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Trogons: Trogoniformes

Orange-breasted Trogon (harpactes Oreskios): Species Accounts

Physical characteristics: Orange-breasted trogons generally have an olive-yellow head with feathers that are bristled and upright, chestnut upperparts, orange breast that changes to bright yellow on upper and lower portions, white bars on wing sections, and a blue bill. Males have a dull olive-yellowish head with a blue ring; rufous (reddish brown) upperparts and upper tail with paler rump (lower part of back); broad white bars on wing sections; and yellow (gray-based) upper breast with some white along the mid-line. Females have additional gray-brown on head and upperparts; pale buffy-brown rump, gray breast; and yellow lower underparts. Juveniles are similar to females, with young males having warmer brown upperparts. They are Orange-breasted trogons sometimes feed in flocks containing several other species of birds. They eat fruit and insects. (Illustration by Bruce Worden. Reproduced by permission.) 9.8 to 10.2 inches (25 to 26 centimeters) long and weigh about 2 ounces (57 grams).

Geographic range: Orange-breasted trogons are found in southern China, the Malaysian Peninsula, Java, Sumatra, and northern Borneo.

Habitat: Orange-breasted trogons are found in humid, lower-to-middle elevation evergreen forests, lowlands and swampy forests, open dry forests, bamboo forests, thin tree jungles, and sometimes among clumps of trees near forests.

Diet: Orange-breasted trogons feed on fruits and insects including ants, beetles, caterpillars, cicadas (suh-KAY-duhz), crickets, grasshoppers, lizards, spiders, and various vegetable materials. They feed on the ground more often than other trogons, but appear to also feed high off the ground within forests. They sometimes feed in flocks containing several species.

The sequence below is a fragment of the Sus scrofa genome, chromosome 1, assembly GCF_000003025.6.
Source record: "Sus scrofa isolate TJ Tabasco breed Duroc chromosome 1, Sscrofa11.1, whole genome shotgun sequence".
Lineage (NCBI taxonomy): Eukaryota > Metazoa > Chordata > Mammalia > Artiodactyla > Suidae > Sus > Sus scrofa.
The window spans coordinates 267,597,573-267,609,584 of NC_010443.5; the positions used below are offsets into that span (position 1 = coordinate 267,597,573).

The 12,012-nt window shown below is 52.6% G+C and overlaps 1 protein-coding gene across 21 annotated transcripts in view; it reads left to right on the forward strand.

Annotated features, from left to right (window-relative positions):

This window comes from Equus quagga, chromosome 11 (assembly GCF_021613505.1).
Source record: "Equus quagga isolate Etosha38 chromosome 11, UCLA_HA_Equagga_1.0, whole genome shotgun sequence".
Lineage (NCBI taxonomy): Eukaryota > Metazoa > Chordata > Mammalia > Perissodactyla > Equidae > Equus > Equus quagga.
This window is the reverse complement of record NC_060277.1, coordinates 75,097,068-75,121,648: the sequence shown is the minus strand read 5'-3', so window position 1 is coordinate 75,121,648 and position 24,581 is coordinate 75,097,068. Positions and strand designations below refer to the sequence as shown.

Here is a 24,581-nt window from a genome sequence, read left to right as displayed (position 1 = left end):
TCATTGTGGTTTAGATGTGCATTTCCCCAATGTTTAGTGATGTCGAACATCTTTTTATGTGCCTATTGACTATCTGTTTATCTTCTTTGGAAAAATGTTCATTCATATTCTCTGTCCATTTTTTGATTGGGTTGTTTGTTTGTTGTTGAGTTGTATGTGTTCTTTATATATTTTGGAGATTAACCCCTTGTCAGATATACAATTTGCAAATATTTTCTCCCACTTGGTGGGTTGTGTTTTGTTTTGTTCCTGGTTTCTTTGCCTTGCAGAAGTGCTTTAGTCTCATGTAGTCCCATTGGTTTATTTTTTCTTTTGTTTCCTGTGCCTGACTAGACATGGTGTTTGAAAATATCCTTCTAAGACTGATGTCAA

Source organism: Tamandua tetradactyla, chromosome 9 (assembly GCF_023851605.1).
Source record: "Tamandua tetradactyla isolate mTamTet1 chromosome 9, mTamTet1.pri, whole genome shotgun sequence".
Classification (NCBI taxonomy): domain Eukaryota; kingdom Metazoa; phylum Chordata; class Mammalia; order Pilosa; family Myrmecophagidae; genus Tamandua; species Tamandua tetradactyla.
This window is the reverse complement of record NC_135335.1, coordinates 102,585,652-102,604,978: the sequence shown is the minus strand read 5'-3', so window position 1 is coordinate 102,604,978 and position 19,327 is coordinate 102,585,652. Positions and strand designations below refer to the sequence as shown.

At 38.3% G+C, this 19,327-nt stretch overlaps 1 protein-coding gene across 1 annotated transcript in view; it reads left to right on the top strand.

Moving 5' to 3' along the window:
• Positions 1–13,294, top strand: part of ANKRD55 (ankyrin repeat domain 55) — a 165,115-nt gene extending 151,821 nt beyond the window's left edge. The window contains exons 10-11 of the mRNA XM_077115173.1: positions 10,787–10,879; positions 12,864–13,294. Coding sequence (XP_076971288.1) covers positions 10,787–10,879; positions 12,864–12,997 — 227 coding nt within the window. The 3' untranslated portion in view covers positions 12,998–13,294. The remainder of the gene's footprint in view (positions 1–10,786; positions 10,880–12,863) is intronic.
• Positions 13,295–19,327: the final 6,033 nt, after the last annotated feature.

Behavior and reproduction: Orange-breasted trogons perch on shorter trees in the middle and upper canopy (uppermost layer of vegetation) of the forest. They perch by themselves or in pairs, usually not moving. They breed January to June, but usually in February and March. These birds build nests in hollow stumps that are low to the ground, usually less than 3 feet (1 meter) from the ground. Females can lay one to four eggs, but two or three eggs are most common. Little information is available on rearing techniques with regards to incubation and nestling periods (time when young birds are still unable to leave the nest).

Orange-breasted trogons and people: There is no known significance between orange-breasted trogons and people.

Conservation status: Orange-breasted trogons are not globally threatened. ∎

Additional topics

Animal Life ResourceBirdsTrogons: Trogoniformes - Physical Characteristics, Diet, Behavior And Reproduction, Orange-breasted Trogon (harpactes Oreskios): Species Accounts - GEOGRAPHIC RANGE, HABITAT, TROGONS AND PEOPLE, CONSERVATION STATUS